According to a 2017 documentary called Titanic: The New Evidence, photos of RMS Titanic taken in Belfast show a distinct black stain on the ship’s hull. According to several people who worked on the ship, a raging fire in the bowels of the ship was covered up by the White Star Line. 

At the official inquest in 1912, the inferno was listed as a contributing factor to the sinking. The fire allegedly weakened the watertight bulkheads and made them brittle, hastening their failure. 

You’d think that this element of the Titanic disaster would have been more widely reported. However, most historians have rejected the idea that a coal fire helped down the ship saying that the iceberg collision was so devastating, a fire on board wouldn’t have made any difference. 

They also point to the numerous errors during the original inquest. Despite more than two dozen eyewitnesses testifying that they saw the Titanic split in two before its final plunge, this was ignored completely at the time and the dominant consensus regarding the liner’s condition was that it sank in one piece. When the wreck was found in 1985, its break-up was finally confirmed.

5. Captain Smith Was No Coward

In the 109-year period between the Titanic’s sinking and today, numerous myths have sprung to life. The disaster’s lasting infamy and prominence in pop culture have rendered a lot of aspects about it to be lost in translation.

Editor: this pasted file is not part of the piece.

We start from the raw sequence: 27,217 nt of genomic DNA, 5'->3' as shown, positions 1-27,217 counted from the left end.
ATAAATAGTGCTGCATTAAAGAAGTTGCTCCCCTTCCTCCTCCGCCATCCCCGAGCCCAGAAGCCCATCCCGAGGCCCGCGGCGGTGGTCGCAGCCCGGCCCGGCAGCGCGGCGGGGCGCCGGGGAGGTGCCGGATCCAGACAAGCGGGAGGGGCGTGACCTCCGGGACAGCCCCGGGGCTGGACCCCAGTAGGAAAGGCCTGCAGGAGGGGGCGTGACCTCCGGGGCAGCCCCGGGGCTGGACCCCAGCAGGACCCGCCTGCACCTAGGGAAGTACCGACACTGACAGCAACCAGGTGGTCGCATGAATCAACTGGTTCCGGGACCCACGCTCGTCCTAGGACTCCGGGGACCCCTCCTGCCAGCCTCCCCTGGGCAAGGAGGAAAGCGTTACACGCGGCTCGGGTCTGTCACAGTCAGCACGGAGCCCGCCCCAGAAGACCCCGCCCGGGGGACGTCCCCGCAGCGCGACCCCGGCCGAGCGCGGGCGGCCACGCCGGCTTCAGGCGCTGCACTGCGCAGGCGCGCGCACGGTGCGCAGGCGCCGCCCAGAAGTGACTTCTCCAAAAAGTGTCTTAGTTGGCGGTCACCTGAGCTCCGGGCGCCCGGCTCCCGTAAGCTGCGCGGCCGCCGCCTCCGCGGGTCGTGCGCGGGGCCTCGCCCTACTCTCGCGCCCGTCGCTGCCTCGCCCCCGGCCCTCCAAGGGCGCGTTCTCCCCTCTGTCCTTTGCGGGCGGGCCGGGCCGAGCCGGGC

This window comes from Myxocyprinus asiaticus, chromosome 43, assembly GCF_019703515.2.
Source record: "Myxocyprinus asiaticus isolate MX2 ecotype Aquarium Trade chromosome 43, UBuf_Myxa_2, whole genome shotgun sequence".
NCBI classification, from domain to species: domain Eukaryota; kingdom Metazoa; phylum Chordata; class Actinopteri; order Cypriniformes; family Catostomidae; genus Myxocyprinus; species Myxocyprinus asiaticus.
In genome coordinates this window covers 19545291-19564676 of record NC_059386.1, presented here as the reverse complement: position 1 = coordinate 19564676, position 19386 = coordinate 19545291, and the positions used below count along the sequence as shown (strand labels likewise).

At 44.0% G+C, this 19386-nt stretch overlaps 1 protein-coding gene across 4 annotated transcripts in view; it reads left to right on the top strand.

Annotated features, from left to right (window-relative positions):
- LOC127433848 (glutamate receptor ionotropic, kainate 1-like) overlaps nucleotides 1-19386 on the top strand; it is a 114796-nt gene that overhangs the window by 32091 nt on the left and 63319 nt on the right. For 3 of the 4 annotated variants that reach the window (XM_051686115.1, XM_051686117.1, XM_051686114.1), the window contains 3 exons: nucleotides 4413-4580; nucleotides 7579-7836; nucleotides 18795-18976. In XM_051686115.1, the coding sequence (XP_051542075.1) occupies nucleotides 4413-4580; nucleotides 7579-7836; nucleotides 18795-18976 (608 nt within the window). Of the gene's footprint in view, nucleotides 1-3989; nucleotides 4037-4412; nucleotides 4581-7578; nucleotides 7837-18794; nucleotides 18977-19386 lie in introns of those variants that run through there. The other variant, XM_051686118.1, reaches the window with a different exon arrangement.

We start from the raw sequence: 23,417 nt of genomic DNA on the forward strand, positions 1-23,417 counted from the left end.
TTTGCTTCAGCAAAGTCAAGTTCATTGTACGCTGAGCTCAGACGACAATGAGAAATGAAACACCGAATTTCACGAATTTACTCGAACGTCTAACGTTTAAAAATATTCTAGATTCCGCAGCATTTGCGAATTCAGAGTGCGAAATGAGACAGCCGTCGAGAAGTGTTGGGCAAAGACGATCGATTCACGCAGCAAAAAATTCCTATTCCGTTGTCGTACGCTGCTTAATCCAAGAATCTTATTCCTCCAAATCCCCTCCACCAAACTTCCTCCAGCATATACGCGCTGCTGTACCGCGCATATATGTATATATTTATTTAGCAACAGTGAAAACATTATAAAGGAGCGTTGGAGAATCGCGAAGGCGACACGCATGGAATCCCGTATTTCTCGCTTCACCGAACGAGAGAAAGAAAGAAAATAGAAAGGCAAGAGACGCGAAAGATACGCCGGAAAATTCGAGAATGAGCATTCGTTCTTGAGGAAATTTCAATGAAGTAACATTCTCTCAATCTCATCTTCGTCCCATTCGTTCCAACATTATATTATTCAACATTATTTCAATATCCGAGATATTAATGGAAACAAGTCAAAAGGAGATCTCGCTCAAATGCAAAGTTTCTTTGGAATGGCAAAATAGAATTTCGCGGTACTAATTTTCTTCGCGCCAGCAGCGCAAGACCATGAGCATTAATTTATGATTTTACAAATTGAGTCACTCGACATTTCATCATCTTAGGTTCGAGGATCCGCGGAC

One of these myths is about the conduct of the ship’s captain, Edward J. Smith. One of the dominant narratives about the experienced captain was his shock and paralysis in the face of the catastrophe. Rumors have abounded over the years about him standing motionless on the bridge of the ship whilst pandemonium unraveled underneath him. As the ice-water began to enclose on him, he meekly submitted to its force, never to be seen again.

It is, like many Titanic stories, complete nonsense. Captain Smith acted with the utmost urgency and courage during the crisis and rescued as many people as possible before he lost his life. The idea that Captain Smith was the embodiment of hubris seems to stem from a quote he gave in 1907 where he stated:

‘’I cannot imagine any condition which would cause a modern vessel to founder.’’

In hindsight, this statement may come across as being indicative of someone with an extreme level of hubris, but let’s remember the chain of events that caused the Titanic to sink was unprecedented to even Captain Smith.

Numerous eyewitnesses place the captain on the lower decks placing passengers into lifeboats and darting around the ship in reckless abandon with little regard to his own safety. A group of passengers on an upturned lifeboat recall hearing ‘’Good lads! Good boys!’’ as its occupants drifted away from the catastrophe. The encouragement came from a man who remains a mystery, but whose voice sounded like Smith’s.

As the RMS Titanic continues to lay in perpetual darkness on the seafloor, new discoveries about its doomed voyage will continue to surface.